Table of Contents

Knowledge Transfer and Technology Diffusion

Knowledge Transfer and Technology Diffusion

Edited by Paul L. Robertson and David Jacobson

This important book is about the origins and diffusion of innovation, in theory and in practice. The practice draws on a variety of industries, from electronics to eyewear, from furniture to mechatronics, in a range of economies including Europe, the USA and China.

Chapter 10: New Patterns in Knowledge Transfer and Catching Up: Chinese R & D in ICT

Vicky Long and Staffan Laestadius

Subjects: economics and finance, economics of innovation, innovation and technology, economics of innovation, technology and ict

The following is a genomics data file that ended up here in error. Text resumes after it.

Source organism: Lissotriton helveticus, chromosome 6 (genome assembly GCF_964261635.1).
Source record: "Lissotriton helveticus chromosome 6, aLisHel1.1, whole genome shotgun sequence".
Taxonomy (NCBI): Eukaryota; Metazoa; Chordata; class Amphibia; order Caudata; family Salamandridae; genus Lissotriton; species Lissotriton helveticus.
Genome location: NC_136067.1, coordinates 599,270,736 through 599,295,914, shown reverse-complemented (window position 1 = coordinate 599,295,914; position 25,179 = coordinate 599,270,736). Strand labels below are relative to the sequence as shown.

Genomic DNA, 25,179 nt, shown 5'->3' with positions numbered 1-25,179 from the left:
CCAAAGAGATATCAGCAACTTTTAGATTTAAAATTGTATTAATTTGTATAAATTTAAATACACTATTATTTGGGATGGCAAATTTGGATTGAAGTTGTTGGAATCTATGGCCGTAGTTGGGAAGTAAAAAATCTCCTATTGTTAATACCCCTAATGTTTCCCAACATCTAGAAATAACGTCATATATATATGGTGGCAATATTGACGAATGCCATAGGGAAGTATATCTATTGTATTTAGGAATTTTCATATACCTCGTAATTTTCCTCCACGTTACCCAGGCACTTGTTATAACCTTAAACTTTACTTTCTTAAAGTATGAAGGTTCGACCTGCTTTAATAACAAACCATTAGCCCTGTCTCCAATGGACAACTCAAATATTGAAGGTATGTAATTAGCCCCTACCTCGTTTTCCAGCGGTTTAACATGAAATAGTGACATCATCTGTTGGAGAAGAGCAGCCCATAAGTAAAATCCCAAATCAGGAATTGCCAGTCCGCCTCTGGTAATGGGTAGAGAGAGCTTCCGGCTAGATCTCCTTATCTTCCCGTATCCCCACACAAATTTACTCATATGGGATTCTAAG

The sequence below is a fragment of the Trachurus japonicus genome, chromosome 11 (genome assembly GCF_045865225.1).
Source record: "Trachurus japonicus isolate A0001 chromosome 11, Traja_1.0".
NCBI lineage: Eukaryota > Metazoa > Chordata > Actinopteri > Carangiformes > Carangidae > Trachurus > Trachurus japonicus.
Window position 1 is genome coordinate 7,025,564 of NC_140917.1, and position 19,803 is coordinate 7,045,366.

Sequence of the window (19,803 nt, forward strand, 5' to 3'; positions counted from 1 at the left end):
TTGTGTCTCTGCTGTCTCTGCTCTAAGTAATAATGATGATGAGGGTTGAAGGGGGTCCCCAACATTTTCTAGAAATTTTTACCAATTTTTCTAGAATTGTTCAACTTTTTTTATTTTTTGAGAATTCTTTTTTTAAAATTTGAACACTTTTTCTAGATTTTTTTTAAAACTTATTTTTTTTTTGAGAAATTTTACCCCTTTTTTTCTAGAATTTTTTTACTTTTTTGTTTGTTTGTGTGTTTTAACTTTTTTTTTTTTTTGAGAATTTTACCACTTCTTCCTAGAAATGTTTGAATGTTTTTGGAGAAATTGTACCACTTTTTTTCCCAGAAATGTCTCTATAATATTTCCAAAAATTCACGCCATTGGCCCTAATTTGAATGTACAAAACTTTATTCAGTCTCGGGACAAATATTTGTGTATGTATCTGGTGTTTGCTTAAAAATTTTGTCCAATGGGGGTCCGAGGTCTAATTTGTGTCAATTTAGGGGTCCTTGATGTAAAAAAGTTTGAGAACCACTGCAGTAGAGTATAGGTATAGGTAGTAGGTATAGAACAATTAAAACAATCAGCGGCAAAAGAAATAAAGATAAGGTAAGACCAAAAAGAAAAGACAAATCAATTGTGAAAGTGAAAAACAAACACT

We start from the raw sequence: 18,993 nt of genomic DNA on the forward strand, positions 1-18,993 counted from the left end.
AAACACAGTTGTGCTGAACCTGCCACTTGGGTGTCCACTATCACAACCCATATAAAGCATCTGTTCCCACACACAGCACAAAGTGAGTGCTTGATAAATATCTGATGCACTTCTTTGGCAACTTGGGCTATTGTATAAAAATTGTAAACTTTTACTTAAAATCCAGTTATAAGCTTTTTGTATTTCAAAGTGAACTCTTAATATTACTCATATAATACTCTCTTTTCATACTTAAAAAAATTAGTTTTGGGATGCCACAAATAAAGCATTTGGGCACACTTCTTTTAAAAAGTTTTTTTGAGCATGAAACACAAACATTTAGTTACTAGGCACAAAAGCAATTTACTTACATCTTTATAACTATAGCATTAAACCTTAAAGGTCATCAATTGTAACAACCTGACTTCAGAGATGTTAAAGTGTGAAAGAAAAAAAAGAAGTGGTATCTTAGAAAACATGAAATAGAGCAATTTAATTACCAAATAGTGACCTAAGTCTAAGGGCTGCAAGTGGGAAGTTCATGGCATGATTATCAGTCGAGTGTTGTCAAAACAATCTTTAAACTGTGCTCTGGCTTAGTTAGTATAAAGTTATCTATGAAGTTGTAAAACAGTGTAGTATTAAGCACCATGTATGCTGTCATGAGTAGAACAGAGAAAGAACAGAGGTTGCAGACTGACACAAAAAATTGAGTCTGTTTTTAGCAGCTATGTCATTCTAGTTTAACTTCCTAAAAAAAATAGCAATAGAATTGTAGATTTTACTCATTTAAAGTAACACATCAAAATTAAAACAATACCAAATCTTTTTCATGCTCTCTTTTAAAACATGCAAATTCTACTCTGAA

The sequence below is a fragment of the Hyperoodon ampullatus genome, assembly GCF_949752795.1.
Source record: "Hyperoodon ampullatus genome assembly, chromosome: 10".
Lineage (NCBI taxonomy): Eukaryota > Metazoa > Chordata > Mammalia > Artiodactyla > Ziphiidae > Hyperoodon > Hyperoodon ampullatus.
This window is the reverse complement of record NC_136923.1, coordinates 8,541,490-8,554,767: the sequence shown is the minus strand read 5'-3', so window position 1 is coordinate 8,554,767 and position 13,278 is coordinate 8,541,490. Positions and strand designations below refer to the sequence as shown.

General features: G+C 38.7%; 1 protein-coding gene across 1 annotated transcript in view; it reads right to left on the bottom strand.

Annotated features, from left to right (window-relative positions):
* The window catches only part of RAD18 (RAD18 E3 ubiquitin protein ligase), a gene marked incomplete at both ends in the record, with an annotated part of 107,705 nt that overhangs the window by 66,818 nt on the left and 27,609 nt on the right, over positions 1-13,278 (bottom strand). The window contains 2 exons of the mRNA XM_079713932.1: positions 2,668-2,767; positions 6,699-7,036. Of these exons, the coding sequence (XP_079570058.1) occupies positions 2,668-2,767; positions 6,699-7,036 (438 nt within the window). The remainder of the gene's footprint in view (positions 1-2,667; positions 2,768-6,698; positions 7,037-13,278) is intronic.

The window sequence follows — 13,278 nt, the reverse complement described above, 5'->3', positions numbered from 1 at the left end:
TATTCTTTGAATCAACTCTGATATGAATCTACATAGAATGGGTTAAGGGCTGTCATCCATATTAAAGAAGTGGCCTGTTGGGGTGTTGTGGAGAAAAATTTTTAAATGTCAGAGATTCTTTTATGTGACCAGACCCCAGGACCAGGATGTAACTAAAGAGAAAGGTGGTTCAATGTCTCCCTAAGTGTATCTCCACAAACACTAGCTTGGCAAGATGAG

10. New patterns in knowledge transfer and catching up: Chinese R&D in ICT Vicky Long and Staffan Laestadius 1. INTRODUCTION After almost three decades of rapid development, Chinese firms, like those of other emerging economies, have increased their global presence. This process has intensified since 2000: Brazilian firms have approached world leadership in natural resource extraction, as have Indian firms in steel and software consulting; Chinese firms have expanded globally in high-tech sectors in addition to exploiting their obvious and expected advantage in labour-intensive, low-cost manufacturing. The mechanisms behind this enormous transformation are far from obvious, but contain elements of classical growth, of catching up and of leapfrogging related to technology learning, as well as of innovation. All these elements have been influenced by globalization, which was not present to the same extent in earlier catching-up processes like those of Japan, South Korea and Taiwan. There is considerable historical evidence that latecomers can join the first rank in growth, wealth and technology, as the USA and Germany did in the late 19th century. More recently, we have witnessed the post World War II transition processes of Japan and the ‘first tier’ of Asian Tigers (South Korea, Taiwan, Singapore, Hong Kong). In regard to the latter, however, there is a tradition of ambivalence among analysts as to the extent to which these countries experienced standard learning along the product life cycle or whether they represent a real innovative challenge to the incumbent industrial and technological leaders (see Freeman, 1994, 2002;...

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